Captain's Log: July 27, 2015
In the advanced cruise, my superiors require that I only focus on expository and argumentative writing. Throughout this cruise with my advanced crewmembers, I have done this. However, I find that, with all the discussion and reading about the importance of improving their Standard English Dialect and how it can positively or negatively affect the total quality of their verbal and written discourse, they still are not implementing what they seem to understand actually in their prose. So, for this week I have assigned a different kind of assignment—a narrative or choice of doing a poem and narrative.
Everyone of my crew has submitted this one, many ahead of the deadline. Yes, for many this is what they are used to writing in high school. It is fun and really taps in their creative spirit. Unfortunately, very few of the jobs that are out there will pay for one’s ability to write a creative short story or poem. And none of my crew has shared a plan to become professional writers or advertisers, professions that will cultivate their ability to write that provocative story or poem. Of course, even those in those professions need to have command of grammar and punctuation. Unfortunately, it seems as the article by Witherspoon notes, focus on these items is lacking in the high schools. And so, when my crew comes to the college online cruises, they are not prepared. Yes, they can spin a tale, but not one that has few grammatical and punctuation errors. They are not prepared to write any paper, descriptive, narrative, expository, or argumentative demonstrating a strong command of the Standard English Dialect.
For this assignment I give two grades; one is for the content presentation; the other is for the grammar/punctuation. I do not attach an evaluation sheet. Instead, I do the calculating at the end of the work. And throughout the work, I indicate every grammatical/punctuation error. Yes, this takes time (oh, does it take a lot of time ). However, this is a stark indication of how much they will need to “get together” in order to submit a quality college paper. The code switching must occur. And the markings throughout at this point of the cruise is a blunt slap of reality demonstrating each has a lot of work to do before each submits the final exam, which is due Week Fourteen.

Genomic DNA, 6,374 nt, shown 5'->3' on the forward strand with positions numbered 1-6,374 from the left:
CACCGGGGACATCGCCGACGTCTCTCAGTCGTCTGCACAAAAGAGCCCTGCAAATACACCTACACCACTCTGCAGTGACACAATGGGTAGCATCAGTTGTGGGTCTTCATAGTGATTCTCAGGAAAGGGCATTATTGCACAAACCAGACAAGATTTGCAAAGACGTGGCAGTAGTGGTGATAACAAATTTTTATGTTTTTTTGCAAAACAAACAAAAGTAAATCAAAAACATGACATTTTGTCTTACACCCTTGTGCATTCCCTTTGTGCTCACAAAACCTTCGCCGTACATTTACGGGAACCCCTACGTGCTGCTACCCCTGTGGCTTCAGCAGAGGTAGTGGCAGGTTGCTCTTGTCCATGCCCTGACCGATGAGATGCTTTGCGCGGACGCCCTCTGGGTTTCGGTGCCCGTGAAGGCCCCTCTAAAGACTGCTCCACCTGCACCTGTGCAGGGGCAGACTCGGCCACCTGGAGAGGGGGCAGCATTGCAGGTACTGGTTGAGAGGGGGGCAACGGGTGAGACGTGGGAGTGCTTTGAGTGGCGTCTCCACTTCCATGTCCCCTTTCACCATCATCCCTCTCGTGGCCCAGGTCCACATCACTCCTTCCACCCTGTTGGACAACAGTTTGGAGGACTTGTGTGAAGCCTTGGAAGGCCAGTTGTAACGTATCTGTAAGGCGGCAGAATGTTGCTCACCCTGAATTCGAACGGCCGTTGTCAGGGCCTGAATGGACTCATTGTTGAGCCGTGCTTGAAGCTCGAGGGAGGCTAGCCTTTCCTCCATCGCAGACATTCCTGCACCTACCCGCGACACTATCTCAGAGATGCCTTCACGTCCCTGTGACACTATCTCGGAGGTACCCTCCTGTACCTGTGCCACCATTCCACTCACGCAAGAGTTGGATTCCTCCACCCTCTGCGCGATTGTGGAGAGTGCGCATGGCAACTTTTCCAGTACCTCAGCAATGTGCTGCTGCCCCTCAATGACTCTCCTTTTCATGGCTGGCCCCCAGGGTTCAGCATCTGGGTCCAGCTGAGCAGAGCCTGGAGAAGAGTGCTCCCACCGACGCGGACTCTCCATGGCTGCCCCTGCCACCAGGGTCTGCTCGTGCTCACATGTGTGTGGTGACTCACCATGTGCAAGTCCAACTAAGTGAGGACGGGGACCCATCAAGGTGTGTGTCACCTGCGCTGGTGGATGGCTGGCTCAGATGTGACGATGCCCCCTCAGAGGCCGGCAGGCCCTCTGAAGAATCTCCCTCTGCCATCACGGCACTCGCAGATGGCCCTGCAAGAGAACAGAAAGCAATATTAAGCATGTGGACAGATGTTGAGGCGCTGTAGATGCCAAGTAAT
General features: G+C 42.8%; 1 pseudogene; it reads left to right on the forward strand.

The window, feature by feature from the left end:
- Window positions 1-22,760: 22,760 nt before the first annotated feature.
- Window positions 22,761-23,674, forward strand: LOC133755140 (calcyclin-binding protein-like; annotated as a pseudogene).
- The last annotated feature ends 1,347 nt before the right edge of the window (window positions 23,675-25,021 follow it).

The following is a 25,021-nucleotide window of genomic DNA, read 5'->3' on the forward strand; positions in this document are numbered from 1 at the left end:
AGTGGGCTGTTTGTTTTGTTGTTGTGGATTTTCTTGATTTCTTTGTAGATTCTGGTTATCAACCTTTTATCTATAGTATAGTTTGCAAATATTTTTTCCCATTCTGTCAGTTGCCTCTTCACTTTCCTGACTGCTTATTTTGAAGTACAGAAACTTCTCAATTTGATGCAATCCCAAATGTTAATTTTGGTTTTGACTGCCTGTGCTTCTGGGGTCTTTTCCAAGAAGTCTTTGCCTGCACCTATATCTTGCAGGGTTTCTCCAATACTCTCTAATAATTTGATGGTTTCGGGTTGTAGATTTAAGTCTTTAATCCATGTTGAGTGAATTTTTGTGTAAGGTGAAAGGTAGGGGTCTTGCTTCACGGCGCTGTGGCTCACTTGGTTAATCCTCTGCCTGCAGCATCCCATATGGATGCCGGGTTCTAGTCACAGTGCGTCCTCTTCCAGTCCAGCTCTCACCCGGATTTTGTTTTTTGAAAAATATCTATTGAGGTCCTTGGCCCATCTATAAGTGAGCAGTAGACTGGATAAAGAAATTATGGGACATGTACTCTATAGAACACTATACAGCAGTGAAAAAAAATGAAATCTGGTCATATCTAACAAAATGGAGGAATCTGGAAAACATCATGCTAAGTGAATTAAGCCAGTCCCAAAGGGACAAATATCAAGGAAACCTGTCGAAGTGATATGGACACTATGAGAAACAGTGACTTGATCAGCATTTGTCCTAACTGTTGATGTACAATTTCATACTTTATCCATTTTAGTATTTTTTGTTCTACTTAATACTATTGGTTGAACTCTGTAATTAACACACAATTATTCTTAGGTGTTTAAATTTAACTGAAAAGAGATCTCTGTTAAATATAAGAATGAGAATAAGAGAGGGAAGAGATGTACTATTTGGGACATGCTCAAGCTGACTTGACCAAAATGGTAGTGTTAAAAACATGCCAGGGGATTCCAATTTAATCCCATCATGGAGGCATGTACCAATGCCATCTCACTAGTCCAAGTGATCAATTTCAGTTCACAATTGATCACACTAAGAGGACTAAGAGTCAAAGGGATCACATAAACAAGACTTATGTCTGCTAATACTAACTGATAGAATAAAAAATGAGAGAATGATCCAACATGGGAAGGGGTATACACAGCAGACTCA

I have re-emphasized to each of my crew on their work that I am more than willing to work with them individually. I encourage them to ask me questions via e-mail or post in a forum I have placed on Blackboard. I do not want them to feel discouraged, but, if I do not note the grammatical errors, it is tantamount to being a liar and leading them down the same false road that has landed them in this situation.
Let me digress. I was talking to a very dear friend who has been retired for about seven years. I said to her, “Am I expecting too much? Most definitely, I am not winning the popularity contest among captain/professors. Surely, I cut down on hours of checking a paper if I just ignored the grammatical errors and not expect structured content presentation, kind of let ‘em go “east, west, north, south” with no direction. Geezo, it seems my efforts are not really appreciated at times.”
Her response, “I would tell my crew/students, ‘I would rather you hate me now than hate me later.’ ” And hearing that comment, I realize this is what I have to remember as I keep the bar high, the expectations to exceed what my crew/students don’t even know they need to know in the future. Yes, this is why I try so hard. This is why I cannot give up. And this is why I began serving as a captain/teacher for these many years.